The Five Biggest Mistakes Affluent People Make
Updated: Apr 22, 2020
We recently held a seminar titled “The Five Biggest Mistakes Affluent People Make” and due to popular request we decided to write a summary blog post on it. To keep it brief, I’ll run you through a question per mistake and at the end you can see where you end up:
1. There are more tax efficient donation methods, for both the donor and the charity, than simply donating cash:
Answer: TRUE, an example of a more efficient method would be donating investments with a capital gain directly to a charity (see our post on this CLICK HERE).
Mistake #1: Many individuals read about certain strategies and, although they may understand a strategy could benefit them, they shy away simply because it sounds too complex.
2. Having too much money in your RRSP will limit your retirement options:
Answer: TRUE, although it feels great when you receive your tax refund, choosing to invest in an RRSP versus a non-registered account isn’t always the best choice.
Mistake #2: As your situation changes so must you; many people contribute to their RRSP year after solely because it has become a habit.
3. You’ve just won $500,000 and need to pick an investment; assuming you only were given two options which one would you choose:
a. Investment A
i. Requirements to buy: Legal fees, appraisal fees, negotiation time
ii. Requirements to hold: Appraisal costs to know value, insurance coverage, you must be on call and ready to commit a few hours, at minimum, every month to help grow the investment
iii. Requirements to sell: Legal fees, 5% sale fee, 3-6 month time frame to receive cash
iv. Gross of fees Return: 5%
b. Investment B
i. Requirements to buy: None
ii. Requirements to hold: None
iii. Requirements to sell: None
iv. Net Return: 5%
Answer: B, you may have determined that investment A is an investment in real estate; see our post on real estate investing by CLICKING HERE.
Mistake #3: We judge the success of investments numerically therefore we must make investment choices based on numerical criteria rather than emotionally.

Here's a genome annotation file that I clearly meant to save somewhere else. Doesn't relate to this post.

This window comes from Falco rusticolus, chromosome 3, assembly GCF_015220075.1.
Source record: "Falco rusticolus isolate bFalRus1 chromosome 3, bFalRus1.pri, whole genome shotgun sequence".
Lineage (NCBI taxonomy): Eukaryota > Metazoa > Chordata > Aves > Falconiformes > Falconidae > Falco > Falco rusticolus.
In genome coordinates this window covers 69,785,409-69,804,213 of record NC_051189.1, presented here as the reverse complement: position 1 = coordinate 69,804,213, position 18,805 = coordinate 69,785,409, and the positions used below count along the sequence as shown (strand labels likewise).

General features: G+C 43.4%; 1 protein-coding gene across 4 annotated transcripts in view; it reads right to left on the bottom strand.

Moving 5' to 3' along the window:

4. When you are making an investment decision you should:
a. Choose an investment that will grow, protect your initial deposit and meet your retirement needs
b. Choose the investment that will save you a little tax in the short term
Answer: B, although tax is sometimes an appropriate secondary investment consideration you should not make an investment decision for tax purposes.
Mistake #4: Investors become so focused on the instant gratification of saving tax and neglect to make the appropriate decision that will provide them substantially more future benefits.
5. If you read in the Wall Street Journal “Cannabis and Bitcoin are the can’t-miss investments of the future” should you:
a. Move 100% of your money into these two investments
b. Do nothing
Mistake #5: Have you ever heard of the fear of missing out, or as it more commonly put, FOMO? We tell our kids that they all have developed FOMO because of their need to be on social media 24/7, however, we have also developed a FOMO when it comes to fad investing. We need to be able to put on our blinders, sit tight, and trust that a global portfolio will, over time, produce our needed results.
Conclusion: We recently had about 20 people take this quiz at a wine and cheese night and almost everyone got every question correct. I am going to assume that you, the reader, also got all of these five questions correct as well… So what does that tell us?
Given that everyone knows these answers, we can venture to say that these mistakes are not due to a lack of knowledge, rather, they are all behavioural. Further, these mistakes can all be summed up in one big mistake which is as follows: the most common mistake affluent investors make is failing to overcome their own behavioural biases